Rational, Not Reactive

This week I was faced with an unusual situation. I was blocked on Twitter and Instagram by an account I have followed for a long time. An account and company I have supported in various formats, and one that I have actually invested in. Sounds odd, right?

Do I need to call them out? Probably not, because honestly, I don't really give a shit about social media. I use it merely as a networking tool and push out periodic content, along with a few thoughts that probably only reach a handful of people.

With that said, I was still quite surprised. It seemed a wholly irrational and reactive decision to block me. I have a reasonably good idea why it happened, though. I recently created a concept design of a device that was nothing more than an exercise in design. Far from a serious and intentional pursuit, I did it on a whim in about an hour. Literally nothing different to what you will discover on the likes of Behance or Dribbble. In addition, I clearly cited my inspirations, which I always do out of respect and integrity. I drew on specific design characteristics of others yet created something unique and very much in line with a design language you would expect from me. But clearly someone was offended. We do, after all, live in a hyper-sensitive world where people are quick to react at the click of a button without much thought.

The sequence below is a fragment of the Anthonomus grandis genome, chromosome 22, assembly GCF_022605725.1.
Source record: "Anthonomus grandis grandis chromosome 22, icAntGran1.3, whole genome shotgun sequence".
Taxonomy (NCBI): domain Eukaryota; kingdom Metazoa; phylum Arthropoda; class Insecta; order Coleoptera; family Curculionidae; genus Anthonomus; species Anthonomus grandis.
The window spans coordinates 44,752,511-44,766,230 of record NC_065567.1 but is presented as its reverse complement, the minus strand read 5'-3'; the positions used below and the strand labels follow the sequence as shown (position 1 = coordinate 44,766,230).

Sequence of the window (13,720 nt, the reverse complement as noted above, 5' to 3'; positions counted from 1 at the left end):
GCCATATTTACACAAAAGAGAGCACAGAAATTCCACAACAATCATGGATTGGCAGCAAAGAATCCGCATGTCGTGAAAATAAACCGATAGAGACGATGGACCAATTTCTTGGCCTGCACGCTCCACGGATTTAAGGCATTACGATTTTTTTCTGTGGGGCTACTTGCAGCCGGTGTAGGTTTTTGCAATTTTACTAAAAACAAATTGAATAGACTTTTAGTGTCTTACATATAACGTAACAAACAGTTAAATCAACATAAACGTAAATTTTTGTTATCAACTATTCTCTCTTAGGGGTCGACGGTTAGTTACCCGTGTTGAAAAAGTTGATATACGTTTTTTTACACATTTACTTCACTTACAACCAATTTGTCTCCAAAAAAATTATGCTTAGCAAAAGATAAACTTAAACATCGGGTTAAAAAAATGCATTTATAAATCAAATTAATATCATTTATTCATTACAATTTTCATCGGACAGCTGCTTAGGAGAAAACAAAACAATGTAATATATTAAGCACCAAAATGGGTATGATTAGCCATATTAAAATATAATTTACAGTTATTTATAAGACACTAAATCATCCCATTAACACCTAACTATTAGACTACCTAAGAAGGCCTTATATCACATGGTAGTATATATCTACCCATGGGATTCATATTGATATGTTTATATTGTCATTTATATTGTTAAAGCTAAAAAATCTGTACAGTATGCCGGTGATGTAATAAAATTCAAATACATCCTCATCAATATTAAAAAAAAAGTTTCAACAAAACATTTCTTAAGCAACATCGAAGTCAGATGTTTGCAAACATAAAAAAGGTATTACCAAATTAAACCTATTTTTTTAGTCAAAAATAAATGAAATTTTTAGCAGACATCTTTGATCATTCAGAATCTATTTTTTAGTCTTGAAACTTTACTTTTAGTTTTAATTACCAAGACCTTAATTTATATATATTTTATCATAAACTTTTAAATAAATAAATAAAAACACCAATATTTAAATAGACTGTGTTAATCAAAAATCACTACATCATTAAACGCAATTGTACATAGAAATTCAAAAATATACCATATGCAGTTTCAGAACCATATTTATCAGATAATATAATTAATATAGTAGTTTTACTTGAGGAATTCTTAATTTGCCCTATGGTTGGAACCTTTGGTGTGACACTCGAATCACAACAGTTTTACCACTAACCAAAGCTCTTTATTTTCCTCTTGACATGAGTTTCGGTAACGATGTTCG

Upon reflection, it is entirely someone's prerogative to block me for whatever reason they may have. That's not something I'll lose any sleep over. But, you know what would have been a little more rational? Taking the time to email me and explain their issue. Open an asynchronous dialogue like a decent human being where you can give your words and actions a little more consideration rather than acting petulantly.

Thoughts

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